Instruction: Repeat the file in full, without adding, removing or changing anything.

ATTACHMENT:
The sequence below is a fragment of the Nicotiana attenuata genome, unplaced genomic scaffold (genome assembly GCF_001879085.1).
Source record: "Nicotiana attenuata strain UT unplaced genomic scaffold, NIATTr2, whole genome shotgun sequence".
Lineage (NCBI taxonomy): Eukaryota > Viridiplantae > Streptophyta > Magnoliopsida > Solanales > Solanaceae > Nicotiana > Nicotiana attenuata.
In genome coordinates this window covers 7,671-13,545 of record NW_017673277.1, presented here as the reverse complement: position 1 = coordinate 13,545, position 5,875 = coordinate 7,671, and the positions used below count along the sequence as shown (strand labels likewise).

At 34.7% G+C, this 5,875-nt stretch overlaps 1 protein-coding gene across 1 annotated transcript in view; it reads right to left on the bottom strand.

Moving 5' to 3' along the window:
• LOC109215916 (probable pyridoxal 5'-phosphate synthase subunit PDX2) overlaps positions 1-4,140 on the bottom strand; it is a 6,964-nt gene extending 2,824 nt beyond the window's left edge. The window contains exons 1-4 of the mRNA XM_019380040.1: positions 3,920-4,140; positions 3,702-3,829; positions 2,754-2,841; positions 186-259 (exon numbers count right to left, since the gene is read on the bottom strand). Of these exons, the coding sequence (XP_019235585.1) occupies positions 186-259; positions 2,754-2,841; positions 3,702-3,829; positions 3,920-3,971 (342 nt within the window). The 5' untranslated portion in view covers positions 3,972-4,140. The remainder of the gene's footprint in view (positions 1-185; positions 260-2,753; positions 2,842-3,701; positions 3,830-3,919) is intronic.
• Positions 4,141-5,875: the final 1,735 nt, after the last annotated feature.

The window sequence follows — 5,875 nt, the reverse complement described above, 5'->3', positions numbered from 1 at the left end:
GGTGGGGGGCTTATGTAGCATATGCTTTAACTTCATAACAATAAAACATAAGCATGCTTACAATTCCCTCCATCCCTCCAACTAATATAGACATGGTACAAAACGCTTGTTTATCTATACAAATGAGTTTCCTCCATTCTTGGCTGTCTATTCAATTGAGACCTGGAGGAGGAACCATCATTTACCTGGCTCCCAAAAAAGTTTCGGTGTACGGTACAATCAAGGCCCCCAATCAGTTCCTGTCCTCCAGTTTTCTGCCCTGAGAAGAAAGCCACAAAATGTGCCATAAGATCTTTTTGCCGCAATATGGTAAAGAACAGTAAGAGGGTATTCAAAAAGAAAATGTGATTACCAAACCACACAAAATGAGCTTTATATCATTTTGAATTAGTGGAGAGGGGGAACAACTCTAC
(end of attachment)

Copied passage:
The sequence below is a fragment of the Nicotiana attenuata genome, unplaced genomic scaffold (genome assembly GCF_001879085.1).
Source record: "Nicotiana attenuata strain UT unplaced genomic scaffold, NIATTr2, whole genome shotgun sequence".
Lineage (NCBI taxonomy): Eukaryota > Viridiplantae > Streptophyta > Magnoliopsida > Solanales > Solanaceae > Nicotiana > Nicotiana attenuata.
In genome coordinates this window covers 7,671-13,545 of record NW_017673277.1, presented here as the reverse complement: position 1 = coordinate 13,545, position 5,875 = coordinate 7,671, and the positions used below count along the sequence as shown (strand labels likewise).

At 34.7% G+C, this 5,875-nt stretch overlaps 1 protein-coding gene across 1 annotated transcript in view; it reads right to left on the bottom strand.

Moving 5' to 3' along the window:
• LOC109215916 (probable pyridoxal 5'-phosphate synthase subunit PDX2) overlaps positions 1-4,140 on the bottom strand; it is a 6,964-nt gene extending 2,824 nt beyond the window's left edge. The window contains exons 1-4 of the mRNA XM_019380040.1: positions 3,920-4,140; positions 3,702-3,829; positions 2,754-2,841; positions 186-259 (exon numbers count right to left, since the gene is read on the bottom strand). Of these exons, the coding sequence (XP_019235585.1) occupies positions 186-259; positions 2,754-2,841; positions 3,702-3,829; positions 3,920-3,971 (342 nt within the window). The 5' untranslated portion in view covers positions 3,972-4,140. The remainder of the gene's footprint in view (positions 1-185; positions 260-2,753; positions 2,842-3,701; positions 3,830-3,919) is intronic.
• Positions 4,141-5,875: the final 1,735 nt, after the last annotated feature.

The window sequence follows — 5,875 nt, the reverse complement described above, 5'->3', positions numbered from 1 at the left end:
GGTGGGGGGCTTATGTAGCATATGCTTTAACTTCATAACAATAAAACATAAGCATGCTTACAATTCCCTCCATCCCTCCAACTAATATAGACATGGTACAAAACGCTTGTTTATCTATACAAATGAGTTTCCTCCATTCTTGGCTGTCTATTCAATTGAGACCTGGAGGAGGAACCATCATTTACCTGGCTCCCAAAAAAGTTTCGGTGTACGGTACAATCAAGGCCCCCAATCAGTTCCTGTCCTCCAGTTTTCTGCCCTGAGAAGAAAGCCACAAAATGTGCCATAAGATCTTTTTGCCGCAATATGGTAAAGAACAGTAAGAGGGTATTCAAAAAGAAAATGTGATTACCAAACCACACAAAATGAGCTTTATATCATTTTGAATTAGTGGAGAGGGGGAACAACTCTAC